American teens are confident they can invent solutions to some of the world’s pressing challenges, such as protecting and restoring the natural environment, but more than half feel unprepared for careers in technology and engineering, the Lemelson-MIT Invention Index has found this year. The Lemelson-MIT Invention Index, which gauges Americans’ attitudes toward invention and innovation, also found there is an important need for more project-based learning in high schools.
This is from the press release from the Lemelson-MIT Program, which celebrates inventors and inventions. The program also supports young people to explore their creativity through invention.
We often see American teens portrayed as self-absorbed slackers determined to skate through school by learning the minimum possible. Most of us who work with kids know this isn’t true, and can cite endless stories of kids who are committed citizens, scholars, and activists. It’s nice to have some research to back that up. It’s especially heartening to hear that students want to have opportunities to learn the tools and skills they know they need to change the world.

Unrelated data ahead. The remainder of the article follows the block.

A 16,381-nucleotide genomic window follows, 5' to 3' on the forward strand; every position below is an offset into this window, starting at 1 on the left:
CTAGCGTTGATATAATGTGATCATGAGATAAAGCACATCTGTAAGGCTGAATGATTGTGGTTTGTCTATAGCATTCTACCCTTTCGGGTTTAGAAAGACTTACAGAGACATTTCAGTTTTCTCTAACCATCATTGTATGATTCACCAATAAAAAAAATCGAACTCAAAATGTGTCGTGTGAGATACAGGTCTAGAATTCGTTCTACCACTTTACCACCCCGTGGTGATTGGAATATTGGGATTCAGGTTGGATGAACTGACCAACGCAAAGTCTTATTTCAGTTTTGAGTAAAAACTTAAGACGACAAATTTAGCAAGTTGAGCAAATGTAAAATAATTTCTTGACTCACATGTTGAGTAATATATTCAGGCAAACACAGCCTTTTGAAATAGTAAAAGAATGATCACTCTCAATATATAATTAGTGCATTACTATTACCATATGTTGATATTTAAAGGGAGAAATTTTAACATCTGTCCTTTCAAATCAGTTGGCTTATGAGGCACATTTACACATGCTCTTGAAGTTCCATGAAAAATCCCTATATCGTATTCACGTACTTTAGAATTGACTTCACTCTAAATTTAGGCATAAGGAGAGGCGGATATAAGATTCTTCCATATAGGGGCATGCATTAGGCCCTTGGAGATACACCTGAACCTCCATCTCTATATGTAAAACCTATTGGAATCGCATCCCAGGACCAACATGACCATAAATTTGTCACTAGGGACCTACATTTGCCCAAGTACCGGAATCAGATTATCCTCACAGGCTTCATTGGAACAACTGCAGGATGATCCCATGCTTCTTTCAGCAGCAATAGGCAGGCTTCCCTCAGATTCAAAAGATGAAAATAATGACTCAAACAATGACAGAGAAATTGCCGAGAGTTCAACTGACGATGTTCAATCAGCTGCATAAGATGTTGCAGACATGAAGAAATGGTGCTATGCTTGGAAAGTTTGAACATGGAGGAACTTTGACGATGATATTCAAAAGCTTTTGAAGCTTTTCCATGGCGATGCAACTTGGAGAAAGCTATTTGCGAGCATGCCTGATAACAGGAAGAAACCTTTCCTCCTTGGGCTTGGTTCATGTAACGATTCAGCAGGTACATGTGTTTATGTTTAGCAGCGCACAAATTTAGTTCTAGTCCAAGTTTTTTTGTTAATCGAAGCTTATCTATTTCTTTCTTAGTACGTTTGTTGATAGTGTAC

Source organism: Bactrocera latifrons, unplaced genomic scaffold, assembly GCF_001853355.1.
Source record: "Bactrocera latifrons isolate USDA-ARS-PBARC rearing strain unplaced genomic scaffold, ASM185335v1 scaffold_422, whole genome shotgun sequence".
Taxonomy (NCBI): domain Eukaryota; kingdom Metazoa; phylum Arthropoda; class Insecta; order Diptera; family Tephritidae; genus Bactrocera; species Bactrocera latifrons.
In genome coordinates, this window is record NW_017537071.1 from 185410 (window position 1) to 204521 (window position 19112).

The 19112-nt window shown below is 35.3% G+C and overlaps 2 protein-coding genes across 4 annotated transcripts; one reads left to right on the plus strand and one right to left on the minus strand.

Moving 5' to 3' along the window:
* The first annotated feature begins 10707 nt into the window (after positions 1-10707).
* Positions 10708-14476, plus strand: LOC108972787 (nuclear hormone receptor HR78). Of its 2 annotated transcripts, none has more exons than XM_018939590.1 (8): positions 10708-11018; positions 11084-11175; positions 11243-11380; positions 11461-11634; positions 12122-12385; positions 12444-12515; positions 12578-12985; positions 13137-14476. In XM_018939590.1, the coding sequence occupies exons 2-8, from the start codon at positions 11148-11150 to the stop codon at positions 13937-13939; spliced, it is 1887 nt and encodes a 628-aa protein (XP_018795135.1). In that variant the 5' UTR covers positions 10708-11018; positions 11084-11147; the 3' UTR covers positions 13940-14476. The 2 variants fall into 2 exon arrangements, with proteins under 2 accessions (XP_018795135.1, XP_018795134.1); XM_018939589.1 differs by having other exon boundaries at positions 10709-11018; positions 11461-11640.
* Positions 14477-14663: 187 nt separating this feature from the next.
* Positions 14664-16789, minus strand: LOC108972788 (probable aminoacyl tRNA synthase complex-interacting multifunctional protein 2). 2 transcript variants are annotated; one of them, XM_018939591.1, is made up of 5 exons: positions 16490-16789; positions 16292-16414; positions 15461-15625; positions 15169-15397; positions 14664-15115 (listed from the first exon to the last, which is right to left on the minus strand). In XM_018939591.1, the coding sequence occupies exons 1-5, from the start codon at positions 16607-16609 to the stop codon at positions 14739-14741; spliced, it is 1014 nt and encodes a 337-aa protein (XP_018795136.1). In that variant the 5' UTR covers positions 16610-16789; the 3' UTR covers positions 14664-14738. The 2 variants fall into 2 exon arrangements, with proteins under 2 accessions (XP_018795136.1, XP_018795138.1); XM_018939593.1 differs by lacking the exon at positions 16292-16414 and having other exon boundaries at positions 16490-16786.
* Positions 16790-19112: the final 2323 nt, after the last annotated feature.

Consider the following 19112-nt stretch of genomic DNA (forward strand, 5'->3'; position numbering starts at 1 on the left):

The Lemelson-MIT Invention Index found that 59% of American teens believe their high school is NOT preparing them adequately for a career in technology and engineering. Now, this is not just kids who are already interested in an engineering career, this is out of all the survey respondents.
The students also connected their ability to invent to “learning by doing” and project-based learning. It’s not a difficult connection to make, but seems to be a difficult teaching strategy to implement for many schools. It’s one of those, “we know what to do, why aren’t we doing it?” kinds of questions.
But the voices of students are tellling us that project-based learning isn’t just a pedagogical luxury, something to try out only in the most comfortable circumstances. It’s an imperative for the future of the world.